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seen Aug 19 at 11:06

Dec
24
awarded  Popular Question
Oct
30
awarded  Student
Oct
29
awarded  Scholar
Oct
29
accepted Why, or when, to use an Initialization Vector?
Oct
28
revised Why, or when, to use an Initialization Vector?
added 155 characters in body
Oct
28
comment Why, or when, to use an Initialization Vector?
Is there any attack to be had in my example; where i leave the IV always at zero?
Oct
28
awarded  Editor
Oct
28
comment Why, or when, to use an Initialization Vector?
@PaĆ­loEbermann In that case it would be whatever the "default" is; which is documented to be all zero's. But if AES doesn't support an IV, then i guess my IV is "undefined".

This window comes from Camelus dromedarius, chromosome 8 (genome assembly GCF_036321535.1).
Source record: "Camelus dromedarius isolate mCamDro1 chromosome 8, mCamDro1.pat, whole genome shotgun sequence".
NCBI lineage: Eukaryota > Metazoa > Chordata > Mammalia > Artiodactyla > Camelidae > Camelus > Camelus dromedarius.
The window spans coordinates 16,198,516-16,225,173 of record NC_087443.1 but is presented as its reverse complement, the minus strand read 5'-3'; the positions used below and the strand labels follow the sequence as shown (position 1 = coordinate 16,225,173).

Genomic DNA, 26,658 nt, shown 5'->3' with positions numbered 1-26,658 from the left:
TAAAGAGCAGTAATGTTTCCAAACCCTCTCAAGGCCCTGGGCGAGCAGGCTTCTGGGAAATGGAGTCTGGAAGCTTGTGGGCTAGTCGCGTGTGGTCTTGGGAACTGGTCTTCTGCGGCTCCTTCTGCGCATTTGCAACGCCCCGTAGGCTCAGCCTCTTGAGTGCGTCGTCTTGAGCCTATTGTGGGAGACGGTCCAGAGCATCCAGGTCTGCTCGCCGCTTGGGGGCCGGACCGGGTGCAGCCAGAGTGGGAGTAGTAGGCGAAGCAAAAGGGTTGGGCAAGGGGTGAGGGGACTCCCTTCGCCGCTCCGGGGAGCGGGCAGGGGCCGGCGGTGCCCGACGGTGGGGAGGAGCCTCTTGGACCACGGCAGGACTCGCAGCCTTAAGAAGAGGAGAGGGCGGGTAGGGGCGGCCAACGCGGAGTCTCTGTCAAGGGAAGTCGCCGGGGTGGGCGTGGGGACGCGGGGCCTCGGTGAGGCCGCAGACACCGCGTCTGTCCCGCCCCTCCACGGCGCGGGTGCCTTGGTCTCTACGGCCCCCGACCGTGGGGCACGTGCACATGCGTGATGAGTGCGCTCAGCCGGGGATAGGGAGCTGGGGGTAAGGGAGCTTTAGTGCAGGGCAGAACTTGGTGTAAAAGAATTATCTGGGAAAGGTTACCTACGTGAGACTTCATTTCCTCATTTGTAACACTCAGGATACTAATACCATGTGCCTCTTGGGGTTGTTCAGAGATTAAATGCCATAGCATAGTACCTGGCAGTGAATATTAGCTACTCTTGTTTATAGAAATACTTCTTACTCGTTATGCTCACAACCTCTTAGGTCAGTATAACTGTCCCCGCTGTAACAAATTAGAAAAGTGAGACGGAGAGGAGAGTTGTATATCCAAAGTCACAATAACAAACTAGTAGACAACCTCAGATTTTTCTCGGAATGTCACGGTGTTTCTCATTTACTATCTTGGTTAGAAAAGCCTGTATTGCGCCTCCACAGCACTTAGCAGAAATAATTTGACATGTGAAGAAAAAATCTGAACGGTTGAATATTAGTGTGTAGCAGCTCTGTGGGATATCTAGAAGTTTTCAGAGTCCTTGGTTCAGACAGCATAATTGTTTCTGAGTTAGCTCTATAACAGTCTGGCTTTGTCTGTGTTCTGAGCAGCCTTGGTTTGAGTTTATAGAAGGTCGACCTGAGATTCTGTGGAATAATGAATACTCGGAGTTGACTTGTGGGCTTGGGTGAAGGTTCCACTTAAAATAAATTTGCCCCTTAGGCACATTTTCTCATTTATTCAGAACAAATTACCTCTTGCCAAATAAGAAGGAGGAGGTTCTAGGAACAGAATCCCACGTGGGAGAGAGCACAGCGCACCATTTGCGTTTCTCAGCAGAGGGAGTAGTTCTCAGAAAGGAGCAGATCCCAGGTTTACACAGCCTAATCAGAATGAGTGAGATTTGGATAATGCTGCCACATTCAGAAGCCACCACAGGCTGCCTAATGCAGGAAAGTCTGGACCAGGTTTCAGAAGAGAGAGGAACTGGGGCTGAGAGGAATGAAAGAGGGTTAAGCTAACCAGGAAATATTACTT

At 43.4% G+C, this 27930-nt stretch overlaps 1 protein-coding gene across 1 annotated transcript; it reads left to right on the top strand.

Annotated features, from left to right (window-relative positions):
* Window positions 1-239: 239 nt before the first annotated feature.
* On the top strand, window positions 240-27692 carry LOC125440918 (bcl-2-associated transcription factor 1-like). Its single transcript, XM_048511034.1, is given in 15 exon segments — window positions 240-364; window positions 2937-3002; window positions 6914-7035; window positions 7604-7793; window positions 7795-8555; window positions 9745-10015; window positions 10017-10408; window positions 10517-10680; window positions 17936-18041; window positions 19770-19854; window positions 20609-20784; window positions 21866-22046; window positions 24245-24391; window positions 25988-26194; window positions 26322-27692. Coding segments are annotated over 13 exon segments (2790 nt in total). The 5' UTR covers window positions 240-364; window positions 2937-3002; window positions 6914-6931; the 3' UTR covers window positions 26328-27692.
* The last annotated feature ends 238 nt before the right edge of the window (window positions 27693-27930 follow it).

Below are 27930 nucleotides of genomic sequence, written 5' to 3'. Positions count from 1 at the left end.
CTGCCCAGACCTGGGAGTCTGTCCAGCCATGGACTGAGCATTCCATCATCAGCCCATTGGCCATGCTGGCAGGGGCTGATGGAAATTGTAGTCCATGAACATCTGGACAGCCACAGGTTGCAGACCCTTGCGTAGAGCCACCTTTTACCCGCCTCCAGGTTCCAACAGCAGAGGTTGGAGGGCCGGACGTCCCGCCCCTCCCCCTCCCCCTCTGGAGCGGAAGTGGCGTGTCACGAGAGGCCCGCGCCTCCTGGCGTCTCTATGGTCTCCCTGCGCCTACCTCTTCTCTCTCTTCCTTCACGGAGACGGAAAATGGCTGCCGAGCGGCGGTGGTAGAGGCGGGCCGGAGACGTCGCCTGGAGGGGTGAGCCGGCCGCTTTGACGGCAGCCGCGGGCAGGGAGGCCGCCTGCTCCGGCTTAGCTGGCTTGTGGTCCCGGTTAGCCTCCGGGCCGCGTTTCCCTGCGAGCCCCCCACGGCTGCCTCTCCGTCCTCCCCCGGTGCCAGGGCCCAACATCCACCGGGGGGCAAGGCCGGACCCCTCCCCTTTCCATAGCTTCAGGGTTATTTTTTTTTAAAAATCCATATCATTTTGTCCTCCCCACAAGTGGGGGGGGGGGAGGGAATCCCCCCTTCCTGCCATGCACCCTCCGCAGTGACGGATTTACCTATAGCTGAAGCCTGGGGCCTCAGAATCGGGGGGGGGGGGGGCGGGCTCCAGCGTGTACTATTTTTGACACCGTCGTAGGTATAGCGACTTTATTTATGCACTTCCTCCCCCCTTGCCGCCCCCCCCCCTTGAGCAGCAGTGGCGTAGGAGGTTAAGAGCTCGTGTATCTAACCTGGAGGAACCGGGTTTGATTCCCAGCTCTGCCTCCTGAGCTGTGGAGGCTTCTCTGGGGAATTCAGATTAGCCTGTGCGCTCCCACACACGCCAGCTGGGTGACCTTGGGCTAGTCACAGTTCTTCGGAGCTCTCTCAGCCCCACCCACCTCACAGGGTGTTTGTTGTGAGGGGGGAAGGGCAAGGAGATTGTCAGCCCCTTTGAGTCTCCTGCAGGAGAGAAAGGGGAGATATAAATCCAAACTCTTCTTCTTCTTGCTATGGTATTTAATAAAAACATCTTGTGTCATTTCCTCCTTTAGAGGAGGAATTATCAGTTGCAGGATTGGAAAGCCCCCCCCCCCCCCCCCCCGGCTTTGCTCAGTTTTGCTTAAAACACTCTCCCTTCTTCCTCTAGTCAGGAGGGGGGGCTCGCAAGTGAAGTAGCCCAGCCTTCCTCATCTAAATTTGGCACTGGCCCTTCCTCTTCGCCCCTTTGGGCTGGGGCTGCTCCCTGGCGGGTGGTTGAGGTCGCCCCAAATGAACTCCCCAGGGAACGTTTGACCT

Oct
28
revised Why, or when, to use an Initialization Vector?
added 983 characters in body
Oct
28
asked Why, or when, to use an Initialization Vector?
May
13
comment Is it fair to assume that SHA1 collisions won't occur on a set of <100k strings
@owlstead "Is it fair to assume that SHA1 collisions won't occur on a set of <100k strings" Yes, it is fair to assume that SHA1 collisions won't occur on a set of <100k strings.
May
12
awarded  Teacher
May
12
answered Does a public key absolutely need to be used to initiate an encrypted session?
May
12
comment Time Capsule cryptography?
The downside of having a time capsule that you don't want opened until 20 years from now: is that you must spend 18 years encrypting the puzzle. Considering Moore's law it will then take 2 years for the public to decrypt it. Total: 20 years.
May
12
awarded  Supporter
May
12
answered Is it fair to assume that SHA1 collisions won't occur on a set of <100k strings